Negotiating Points for Teachers on Value-Added Evaluations

Posted on June 18, 2010



A short time back I posted an explanation of how using value-added student testing data could lead to a series of legal problems for school districts and states.  That post can be found here:

https://schoolfinance101.wordpress.com/2010/06/02/pondering-legal-implications-of-value-added-teacher-evaluation/

We had some interesting follow-up discussion over on www.edjurist.com.

My concerns regarding legal issues arose from statistical problems and some practical problems associated with using value-added assessment to reliably and validly measure teacher effectiveness. The main issue is to protect against wrongly firing teachers on the basis of statistical noise, or on the basis of factors that influenced the value-added scores that were not related to teacher effectiveness.

Among other things, I pointed out problems associated with the non-random assignment of students, and how non-random assignment of students across classrooms of teachers can influence significantly – bias that is – value-added estimates of teacher effectiveness. Non-random assignment could, under certain state policies or district contracts, lead to the “de-tenuring” and/or dismissal of a teacher simply on the basis of students assigned to that teacher. Links to research and more detailed explanation of the non-random assignment problem are provided on the previous post above.

Of course, this also means that school principals or superintendents – anyone with sufficient authority to influence teacher and student assignment – could intentionally stack classes against the interest  of specific teachers. A principal could assign students to a teacher with the intent of harming that teacher’s value-added estimates.

To protect against this possibility, I suggest that teachers unions or individual teachers argue for language in their contracts which requires that students be randomly assigned and that class sizes be precisely the same – along with the time of day when courses are taught, lighting, room temperature , nutrition and any other possible factors that could compromise a teacher’s value added score and could be manipulated against a teacher.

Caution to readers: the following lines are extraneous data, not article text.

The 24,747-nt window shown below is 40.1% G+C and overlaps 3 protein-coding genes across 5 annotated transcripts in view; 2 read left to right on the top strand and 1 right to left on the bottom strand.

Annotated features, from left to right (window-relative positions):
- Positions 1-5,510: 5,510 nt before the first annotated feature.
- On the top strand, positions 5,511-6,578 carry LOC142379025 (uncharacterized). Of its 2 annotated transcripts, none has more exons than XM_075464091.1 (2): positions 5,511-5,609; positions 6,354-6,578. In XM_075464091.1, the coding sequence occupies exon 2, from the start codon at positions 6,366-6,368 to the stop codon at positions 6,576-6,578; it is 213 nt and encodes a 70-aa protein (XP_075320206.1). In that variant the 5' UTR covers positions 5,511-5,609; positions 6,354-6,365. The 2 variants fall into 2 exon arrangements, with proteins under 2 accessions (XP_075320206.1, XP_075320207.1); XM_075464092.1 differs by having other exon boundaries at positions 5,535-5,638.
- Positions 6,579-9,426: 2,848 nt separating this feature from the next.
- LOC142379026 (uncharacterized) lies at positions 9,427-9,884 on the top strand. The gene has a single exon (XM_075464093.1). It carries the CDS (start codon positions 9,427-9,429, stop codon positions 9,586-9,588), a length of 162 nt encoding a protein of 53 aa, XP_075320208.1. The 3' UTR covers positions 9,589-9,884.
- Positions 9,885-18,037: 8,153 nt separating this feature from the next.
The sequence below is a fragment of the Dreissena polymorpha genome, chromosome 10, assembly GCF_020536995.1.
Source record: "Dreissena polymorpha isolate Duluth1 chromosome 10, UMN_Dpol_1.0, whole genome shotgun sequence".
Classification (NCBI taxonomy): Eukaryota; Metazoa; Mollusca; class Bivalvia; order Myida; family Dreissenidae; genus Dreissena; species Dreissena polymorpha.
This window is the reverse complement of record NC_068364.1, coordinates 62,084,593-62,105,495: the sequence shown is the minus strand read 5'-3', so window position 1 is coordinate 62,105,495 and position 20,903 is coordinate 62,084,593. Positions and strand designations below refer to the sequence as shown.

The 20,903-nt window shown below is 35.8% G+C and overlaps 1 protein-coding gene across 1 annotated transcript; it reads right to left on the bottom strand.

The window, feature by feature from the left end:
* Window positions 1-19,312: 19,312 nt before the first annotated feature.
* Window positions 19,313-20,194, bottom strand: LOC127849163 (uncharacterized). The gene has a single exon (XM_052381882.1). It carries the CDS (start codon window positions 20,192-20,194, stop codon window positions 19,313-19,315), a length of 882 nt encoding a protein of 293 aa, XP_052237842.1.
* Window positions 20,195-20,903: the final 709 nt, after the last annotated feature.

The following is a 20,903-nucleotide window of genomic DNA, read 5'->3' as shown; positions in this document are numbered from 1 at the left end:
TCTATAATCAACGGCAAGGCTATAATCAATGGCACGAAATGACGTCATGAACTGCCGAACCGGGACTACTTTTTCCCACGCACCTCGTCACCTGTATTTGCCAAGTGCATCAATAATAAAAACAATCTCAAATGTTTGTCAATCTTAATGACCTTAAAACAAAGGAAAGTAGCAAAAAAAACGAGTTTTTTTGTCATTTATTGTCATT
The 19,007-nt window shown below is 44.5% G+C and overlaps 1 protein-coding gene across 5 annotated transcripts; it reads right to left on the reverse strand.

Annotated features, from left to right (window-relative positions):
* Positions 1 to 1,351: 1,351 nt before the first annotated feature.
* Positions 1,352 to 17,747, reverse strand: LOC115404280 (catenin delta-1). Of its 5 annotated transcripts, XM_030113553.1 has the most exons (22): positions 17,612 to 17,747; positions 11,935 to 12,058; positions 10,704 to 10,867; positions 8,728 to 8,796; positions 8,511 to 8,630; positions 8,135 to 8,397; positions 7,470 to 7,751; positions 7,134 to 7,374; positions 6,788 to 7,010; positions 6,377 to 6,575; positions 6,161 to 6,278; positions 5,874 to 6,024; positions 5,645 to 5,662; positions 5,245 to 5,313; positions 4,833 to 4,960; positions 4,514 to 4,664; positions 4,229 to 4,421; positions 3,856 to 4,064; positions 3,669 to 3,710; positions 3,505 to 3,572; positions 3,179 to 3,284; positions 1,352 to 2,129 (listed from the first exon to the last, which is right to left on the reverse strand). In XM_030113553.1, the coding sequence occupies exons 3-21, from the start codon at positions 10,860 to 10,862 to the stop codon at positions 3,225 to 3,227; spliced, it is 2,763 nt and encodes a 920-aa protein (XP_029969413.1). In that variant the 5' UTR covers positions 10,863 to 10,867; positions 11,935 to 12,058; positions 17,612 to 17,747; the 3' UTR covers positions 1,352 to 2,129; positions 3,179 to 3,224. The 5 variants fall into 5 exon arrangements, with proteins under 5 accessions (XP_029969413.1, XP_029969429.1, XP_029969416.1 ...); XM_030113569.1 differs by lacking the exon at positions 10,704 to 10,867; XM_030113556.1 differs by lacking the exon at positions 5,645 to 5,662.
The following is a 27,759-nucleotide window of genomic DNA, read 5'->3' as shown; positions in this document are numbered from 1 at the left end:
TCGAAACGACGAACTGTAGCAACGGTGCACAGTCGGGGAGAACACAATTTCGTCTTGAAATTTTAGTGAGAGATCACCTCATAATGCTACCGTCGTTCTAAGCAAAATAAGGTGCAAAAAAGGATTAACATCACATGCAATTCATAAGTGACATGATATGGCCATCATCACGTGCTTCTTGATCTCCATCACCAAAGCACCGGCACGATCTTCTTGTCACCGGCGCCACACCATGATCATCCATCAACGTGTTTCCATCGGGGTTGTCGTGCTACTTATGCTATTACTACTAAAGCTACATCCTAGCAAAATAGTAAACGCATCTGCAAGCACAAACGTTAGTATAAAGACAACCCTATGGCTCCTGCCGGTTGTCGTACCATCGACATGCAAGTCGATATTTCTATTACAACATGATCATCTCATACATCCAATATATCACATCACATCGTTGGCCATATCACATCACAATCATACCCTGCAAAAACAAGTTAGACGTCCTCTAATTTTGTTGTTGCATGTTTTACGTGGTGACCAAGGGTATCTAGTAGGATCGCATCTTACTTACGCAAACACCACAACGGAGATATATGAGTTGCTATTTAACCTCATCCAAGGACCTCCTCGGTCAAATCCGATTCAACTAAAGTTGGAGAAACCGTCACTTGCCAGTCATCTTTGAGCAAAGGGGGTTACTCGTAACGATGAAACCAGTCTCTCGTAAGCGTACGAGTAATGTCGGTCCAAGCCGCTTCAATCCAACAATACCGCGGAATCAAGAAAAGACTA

The language in the class size/random assignment clause will have to be pretty precise to guarantee that each teacher is treated fairly – in a purely statistical sense. Teachers should negotiate for a system that guarantees “comparable class size across teachers – not to deviate more than X” and that year to year student assignment to classes should be managed through a “stratified randomized lottery system with independent auditors to oversee that system.” Stratified by disability classification, poverty status, language proficiency, neighborhood context, number of books in each child’s home setting, etc. That is, each class must be equally balanced with a randomly (lottery) selected set of children by each relevant classification.  This gets out of hand really fast.

KEEP IN MIND THAT THIS SPECIAL CONTRACT STILL APPLIES TO ONLY SOMEWHAT FEWER THAN 20% OF TEACHERS – THOSE WHO COULD EVEN REASONABLY BE LINKED TO SPECIFIC STUDENTS’ READING AND MATH ACHIEVEMENT.

I welcome suggestions for other clauses that should be included.

Just pondering the possibilities.
A recent summary of state statutes regarding teacher evaluation can be found here: http://www.ecs.org/clearinghouse/86/21/8621.pdf

See also: http://www.caldercenter.org/upload/CALDER-Research-and-Policy-Brief-9.pdf

This is a thoughtful read from a general supporter of using VA assessments to create better incentives to improve teacher quality. Read the “Policy Uses” section on pages 3-4.